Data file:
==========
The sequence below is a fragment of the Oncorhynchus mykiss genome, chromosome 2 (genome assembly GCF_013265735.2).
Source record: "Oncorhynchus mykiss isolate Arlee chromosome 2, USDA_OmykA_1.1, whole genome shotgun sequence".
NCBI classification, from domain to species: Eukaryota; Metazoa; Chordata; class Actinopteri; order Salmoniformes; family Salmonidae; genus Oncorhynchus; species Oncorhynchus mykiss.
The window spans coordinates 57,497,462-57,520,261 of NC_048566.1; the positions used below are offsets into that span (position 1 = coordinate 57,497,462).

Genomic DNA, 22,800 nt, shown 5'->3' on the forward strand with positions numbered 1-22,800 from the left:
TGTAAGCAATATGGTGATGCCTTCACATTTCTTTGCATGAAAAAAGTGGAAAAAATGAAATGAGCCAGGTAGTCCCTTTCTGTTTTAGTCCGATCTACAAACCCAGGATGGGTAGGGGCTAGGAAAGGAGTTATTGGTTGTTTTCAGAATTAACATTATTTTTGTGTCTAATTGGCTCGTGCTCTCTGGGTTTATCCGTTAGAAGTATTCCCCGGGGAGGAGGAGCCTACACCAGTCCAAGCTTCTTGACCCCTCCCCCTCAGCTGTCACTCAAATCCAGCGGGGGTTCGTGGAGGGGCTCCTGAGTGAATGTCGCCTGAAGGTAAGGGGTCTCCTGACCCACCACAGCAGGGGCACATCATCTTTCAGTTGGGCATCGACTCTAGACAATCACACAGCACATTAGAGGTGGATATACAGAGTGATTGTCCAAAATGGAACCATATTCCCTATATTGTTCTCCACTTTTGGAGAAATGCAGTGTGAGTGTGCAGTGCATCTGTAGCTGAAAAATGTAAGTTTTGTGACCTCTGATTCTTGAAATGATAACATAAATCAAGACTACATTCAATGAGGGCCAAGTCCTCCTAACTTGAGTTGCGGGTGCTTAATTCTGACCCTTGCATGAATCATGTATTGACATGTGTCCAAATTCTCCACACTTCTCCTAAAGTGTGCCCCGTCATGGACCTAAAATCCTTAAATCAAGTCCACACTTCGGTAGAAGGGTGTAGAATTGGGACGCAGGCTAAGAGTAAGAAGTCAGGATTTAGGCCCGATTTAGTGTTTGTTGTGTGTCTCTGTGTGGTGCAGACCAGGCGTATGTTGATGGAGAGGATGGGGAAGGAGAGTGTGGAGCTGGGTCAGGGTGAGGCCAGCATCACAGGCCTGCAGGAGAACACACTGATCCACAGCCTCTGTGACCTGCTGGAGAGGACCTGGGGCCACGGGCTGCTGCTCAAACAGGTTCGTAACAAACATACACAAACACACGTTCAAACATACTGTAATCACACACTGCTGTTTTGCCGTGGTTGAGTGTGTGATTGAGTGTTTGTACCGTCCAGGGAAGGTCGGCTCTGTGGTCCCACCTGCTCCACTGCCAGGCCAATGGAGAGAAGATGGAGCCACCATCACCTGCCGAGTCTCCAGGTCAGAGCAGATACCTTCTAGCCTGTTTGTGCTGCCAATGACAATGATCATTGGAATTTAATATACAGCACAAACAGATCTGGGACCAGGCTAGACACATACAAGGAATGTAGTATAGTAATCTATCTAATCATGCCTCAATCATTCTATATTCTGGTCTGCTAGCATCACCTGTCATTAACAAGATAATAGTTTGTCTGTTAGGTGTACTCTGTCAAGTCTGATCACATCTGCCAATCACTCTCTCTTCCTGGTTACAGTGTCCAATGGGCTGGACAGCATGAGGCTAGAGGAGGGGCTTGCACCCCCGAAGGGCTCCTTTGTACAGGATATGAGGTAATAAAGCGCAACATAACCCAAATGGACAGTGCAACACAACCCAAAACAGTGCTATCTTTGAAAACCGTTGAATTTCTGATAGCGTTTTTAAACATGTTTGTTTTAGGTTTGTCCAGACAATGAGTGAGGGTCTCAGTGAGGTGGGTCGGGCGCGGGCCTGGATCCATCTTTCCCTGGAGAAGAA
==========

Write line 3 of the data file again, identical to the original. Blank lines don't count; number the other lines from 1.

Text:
NCBI classification, from domain to species: Eukaryota; Metazoa; Chordata; class Actinopteri; order Salmoniformes; family Salmonidae; genus Oncorhynchus; species Oncorhynchus mykiss.